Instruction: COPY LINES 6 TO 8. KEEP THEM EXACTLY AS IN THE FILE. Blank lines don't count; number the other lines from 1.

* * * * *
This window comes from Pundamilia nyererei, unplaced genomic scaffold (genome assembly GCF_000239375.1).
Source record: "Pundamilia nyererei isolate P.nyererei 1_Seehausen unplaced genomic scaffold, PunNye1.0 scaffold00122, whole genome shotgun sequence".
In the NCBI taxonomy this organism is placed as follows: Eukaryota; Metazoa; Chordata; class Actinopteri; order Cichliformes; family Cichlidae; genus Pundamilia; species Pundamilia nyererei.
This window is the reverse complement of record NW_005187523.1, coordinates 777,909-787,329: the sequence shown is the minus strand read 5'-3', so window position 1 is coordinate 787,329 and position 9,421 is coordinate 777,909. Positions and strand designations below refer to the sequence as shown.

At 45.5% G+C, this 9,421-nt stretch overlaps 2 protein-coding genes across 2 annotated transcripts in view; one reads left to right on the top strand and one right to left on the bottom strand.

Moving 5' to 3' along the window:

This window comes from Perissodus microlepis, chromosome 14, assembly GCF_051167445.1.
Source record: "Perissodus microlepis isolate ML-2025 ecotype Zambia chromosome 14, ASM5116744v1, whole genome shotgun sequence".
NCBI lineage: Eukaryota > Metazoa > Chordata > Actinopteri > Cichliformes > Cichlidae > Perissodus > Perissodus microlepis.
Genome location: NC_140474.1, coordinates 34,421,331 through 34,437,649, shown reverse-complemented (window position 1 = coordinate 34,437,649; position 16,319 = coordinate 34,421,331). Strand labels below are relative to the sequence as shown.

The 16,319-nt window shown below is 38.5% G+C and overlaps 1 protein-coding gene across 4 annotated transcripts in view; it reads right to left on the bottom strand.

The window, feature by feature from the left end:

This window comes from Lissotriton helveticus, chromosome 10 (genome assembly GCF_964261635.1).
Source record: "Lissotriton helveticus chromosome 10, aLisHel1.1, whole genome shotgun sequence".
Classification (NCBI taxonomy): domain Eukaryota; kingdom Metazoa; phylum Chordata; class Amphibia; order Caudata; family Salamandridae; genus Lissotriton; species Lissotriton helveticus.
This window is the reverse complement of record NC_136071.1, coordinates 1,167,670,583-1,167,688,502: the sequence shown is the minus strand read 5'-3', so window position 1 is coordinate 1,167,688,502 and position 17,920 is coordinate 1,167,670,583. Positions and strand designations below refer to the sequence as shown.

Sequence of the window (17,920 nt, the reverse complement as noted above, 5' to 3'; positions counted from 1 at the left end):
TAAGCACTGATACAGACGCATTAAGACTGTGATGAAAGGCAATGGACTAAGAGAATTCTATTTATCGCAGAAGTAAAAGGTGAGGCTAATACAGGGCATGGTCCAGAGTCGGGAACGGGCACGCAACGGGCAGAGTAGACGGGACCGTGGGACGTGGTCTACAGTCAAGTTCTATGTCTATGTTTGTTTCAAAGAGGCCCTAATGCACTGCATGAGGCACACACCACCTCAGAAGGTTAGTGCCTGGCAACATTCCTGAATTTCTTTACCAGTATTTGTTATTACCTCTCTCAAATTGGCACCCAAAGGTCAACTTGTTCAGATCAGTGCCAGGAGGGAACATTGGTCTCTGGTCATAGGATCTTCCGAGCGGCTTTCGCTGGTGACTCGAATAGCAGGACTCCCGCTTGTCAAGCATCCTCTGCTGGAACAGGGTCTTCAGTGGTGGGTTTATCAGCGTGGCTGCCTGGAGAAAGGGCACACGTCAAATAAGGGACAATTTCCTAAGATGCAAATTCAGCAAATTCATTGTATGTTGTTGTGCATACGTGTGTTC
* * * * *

Moving 5' to 3' along the window:

This window comes from Perissodus microlepis, chromosome 14, assembly GCF_051167445.1.
Source record: "Perissodus microlepis isolate ML-2025 ecotype Zambia chromosome 14, ASM5116744v1, whole genome shotgun sequence".